In all the time that I have been teaching online, there are MANY tips and tricks that I have learned to help be successful. However, there are 3 secrets to teaching online successfully that have helped me more than all the others. These tips have worked for me time and time again, even during those 4 week online sessions when I can’t stay on top of grading assignments on time or when I get a week notice about teaching a course and don’t have time to make the sexiest assignments, if I stick to these 3 things at a minimum, I still always get rave reviews and evaluations! In this blog post I’m going to give you a brief review of these 3 secrets and explain why they are a MUST for success in an online class. Grab your free guide HERE
for additional details and examples of how I implement these 3 elements into my online courses.
I have found that you don’t have to have every detail of my course planned out from the beginning of the semester, but communication goes a LONG way. Even if you only have a week's notice for a course, you can send a quick email/announcement notice telling the students how excited you are to be teaching them and share the course text, at a minimum. These small communication strategies can can make a world of difference. Other ideas include weekly course announcements, holding virtual office hours or doing one-on-one meetings with each student.
One thing I hated about taking online courses as a student was the complete disorganization of the course. Instructors would have one section often called Course Documents and then have 100 documents posted there and then students had to sort through them all to find the one reading for the week. Please do NOT do this. Instead, you can create any type of organization system that you feel works for your course. I tend to create one Modular content area for each week/topic of the course. Check out the FREE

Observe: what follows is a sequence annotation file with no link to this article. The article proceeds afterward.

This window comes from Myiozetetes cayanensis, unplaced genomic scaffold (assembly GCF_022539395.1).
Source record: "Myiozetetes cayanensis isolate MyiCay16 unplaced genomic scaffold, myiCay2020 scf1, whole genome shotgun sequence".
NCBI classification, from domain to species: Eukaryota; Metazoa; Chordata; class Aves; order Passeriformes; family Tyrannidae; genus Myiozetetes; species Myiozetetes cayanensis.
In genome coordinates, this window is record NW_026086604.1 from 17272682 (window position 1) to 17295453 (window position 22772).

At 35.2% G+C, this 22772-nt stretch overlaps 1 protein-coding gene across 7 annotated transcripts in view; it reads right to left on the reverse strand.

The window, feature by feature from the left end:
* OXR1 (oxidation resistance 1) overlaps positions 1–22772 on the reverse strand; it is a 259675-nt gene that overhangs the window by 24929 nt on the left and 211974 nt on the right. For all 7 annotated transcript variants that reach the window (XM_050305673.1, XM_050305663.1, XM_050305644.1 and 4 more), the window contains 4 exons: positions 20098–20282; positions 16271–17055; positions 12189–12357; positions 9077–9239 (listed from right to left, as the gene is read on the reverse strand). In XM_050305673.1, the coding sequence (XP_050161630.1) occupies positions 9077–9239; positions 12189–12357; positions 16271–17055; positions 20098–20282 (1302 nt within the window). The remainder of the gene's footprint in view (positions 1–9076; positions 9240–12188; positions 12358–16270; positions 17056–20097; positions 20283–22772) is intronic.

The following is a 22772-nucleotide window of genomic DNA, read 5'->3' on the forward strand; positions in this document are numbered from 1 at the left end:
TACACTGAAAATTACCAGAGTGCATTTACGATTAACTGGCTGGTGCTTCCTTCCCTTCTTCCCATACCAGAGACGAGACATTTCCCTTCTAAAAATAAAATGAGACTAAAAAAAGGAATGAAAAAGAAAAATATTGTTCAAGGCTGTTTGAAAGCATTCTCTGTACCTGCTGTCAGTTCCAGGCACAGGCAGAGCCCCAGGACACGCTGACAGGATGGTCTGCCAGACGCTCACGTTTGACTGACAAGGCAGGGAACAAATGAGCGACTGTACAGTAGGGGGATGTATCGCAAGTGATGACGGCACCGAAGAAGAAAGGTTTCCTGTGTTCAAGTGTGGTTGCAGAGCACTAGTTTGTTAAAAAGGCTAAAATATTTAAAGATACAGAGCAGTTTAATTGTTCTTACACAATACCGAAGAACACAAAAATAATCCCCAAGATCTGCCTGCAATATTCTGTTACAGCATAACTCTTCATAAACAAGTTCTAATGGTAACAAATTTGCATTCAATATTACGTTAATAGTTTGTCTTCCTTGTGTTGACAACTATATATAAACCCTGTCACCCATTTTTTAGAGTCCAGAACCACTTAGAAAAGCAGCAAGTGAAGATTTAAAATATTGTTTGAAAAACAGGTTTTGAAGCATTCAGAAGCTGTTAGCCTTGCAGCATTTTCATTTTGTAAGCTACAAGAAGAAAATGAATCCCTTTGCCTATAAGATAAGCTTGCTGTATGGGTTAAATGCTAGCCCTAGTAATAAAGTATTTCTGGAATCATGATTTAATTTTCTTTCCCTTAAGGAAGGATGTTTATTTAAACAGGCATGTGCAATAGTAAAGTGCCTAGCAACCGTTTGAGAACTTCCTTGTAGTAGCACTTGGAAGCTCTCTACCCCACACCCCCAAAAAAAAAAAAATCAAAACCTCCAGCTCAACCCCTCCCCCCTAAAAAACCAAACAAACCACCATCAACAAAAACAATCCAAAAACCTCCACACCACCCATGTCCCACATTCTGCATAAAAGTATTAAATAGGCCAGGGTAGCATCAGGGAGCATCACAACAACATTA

guide for examples of what this looks like. I’d be interested to hear other organization systems that you have successfully used in the past.
Preparation can be trickiest if you get that last minute course assignment. But there are a few loopholes that can still help you to be successful. When prepping your course consider the course objectives, and possible activities and assignments that align with these objectives. The trick here is to stay at least one to two weeks ahead of the course. For this, you can “drip” your course content, meaning only open one course module up at a time. You can tell students that this is for their own benefit, so they don’t feel “overwhelmed”. In fact, it is a great practice to prevent students from feeling overwhelmed but it’s also a great technique to prevent the instructor from being overwhelmed also! This way you don’t have to worry about setting up your entire course before the first day of classes. Check out the FREE
guide for examples of how to do this.
There are lots of other strategies that can help in teaching online, but I have found these 3 to be truly foundational. I hope you also find them useful. Let me know which one you will try to implement.
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